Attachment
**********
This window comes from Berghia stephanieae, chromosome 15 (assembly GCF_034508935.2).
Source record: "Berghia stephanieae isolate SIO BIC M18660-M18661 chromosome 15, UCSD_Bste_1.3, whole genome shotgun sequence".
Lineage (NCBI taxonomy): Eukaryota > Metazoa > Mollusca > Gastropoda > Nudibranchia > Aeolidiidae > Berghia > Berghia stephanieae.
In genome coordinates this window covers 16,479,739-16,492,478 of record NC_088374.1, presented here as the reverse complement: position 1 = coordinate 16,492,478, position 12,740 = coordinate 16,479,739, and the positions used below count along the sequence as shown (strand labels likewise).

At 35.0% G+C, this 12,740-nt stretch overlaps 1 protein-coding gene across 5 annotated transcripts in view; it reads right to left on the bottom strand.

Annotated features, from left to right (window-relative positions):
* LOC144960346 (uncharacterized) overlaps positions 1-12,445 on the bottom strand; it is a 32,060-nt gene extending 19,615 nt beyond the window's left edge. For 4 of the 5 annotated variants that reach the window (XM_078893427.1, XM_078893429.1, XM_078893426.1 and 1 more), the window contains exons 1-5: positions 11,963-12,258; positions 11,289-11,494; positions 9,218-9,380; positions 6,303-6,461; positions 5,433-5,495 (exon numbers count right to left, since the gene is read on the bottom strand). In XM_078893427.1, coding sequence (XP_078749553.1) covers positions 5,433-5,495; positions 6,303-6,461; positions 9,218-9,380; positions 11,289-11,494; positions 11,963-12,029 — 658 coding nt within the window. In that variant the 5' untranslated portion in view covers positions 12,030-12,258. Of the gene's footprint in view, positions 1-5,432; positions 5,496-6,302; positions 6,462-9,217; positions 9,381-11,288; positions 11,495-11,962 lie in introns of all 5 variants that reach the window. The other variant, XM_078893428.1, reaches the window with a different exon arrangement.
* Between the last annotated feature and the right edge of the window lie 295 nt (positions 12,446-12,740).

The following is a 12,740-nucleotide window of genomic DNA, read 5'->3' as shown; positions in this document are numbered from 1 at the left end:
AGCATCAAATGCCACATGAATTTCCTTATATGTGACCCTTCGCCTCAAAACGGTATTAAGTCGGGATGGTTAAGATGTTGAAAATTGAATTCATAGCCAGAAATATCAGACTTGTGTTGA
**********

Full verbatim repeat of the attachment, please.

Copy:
This window comes from Berghia stephanieae, chromosome 15 (assembly GCF_034508935.2).
Source record: "Berghia stephanieae isolate SIO BIC M18660-M18661 chromosome 15, UCSD_Bste_1.3, whole genome shotgun sequence".
Lineage (NCBI taxonomy): Eukaryota > Metazoa > Mollusca > Gastropoda > Nudibranchia > Aeolidiidae > Berghia > Berghia stephanieae.
In genome coordinates this window covers 16,479,739-16,492,478 of record NC_088374.1, presented here as the reverse complement: position 1 = coordinate 16,492,478, position 12,740 = coordinate 16,479,739, and the positions used below count along the sequence as shown (strand labels likewise).

At 35.0% G+C, this 12,740-nt stretch overlaps 1 protein-coding gene across 5 annotated transcripts in view; it reads right to left on the bottom strand.

Annotated features, from left to right (window-relative positions):
* LOC144960346 (uncharacterized) overlaps positions 1-12,445 on the bottom strand; it is a 32,060-nt gene extending 19,615 nt beyond the window's left edge. For 4 of the 5 annotated variants that reach the window (XM_078893427.1, XM_078893429.1, XM_078893426.1 and 1 more), the window contains exons 1-5: positions 11,963-12,258; positions 11,289-11,494; positions 9,218-9,380; positions 6,303-6,461; positions 5,433-5,495 (exon numbers count right to left, since the gene is read on the bottom strand). In XM_078893427.1, coding sequence (XP_078749553.1) covers positions 5,433-5,495; positions 6,303-6,461; positions 9,218-9,380; positions 11,289-11,494; positions 11,963-12,029 — 658 coding nt within the window. In that variant the 5' untranslated portion in view covers positions 12,030-12,258. Of the gene's footprint in view, positions 1-5,432; positions 5,496-6,302; positions 6,462-9,217; positions 9,381-11,288; positions 11,495-11,962 lie in introns of all 5 variants that reach the window. The other variant, XM_078893428.1, reaches the window with a different exon arrangement.
* Between the last annotated feature and the right edge of the window lie 295 nt (positions 12,446-12,740).

The following is a 12,740-nucleotide window of genomic DNA, read 5'->3' as shown; positions in this document are numbered from 1 at the left end:
AGCATCAAATGCCACATGAATTTCCTTATATGTGACCCTTCGCCTCAAAACGGTATTAAGTCGGGATGGTTAAGATGTTGAAAATTGAATTCATAGCCAGAAATATCAGACTTGTGTTGA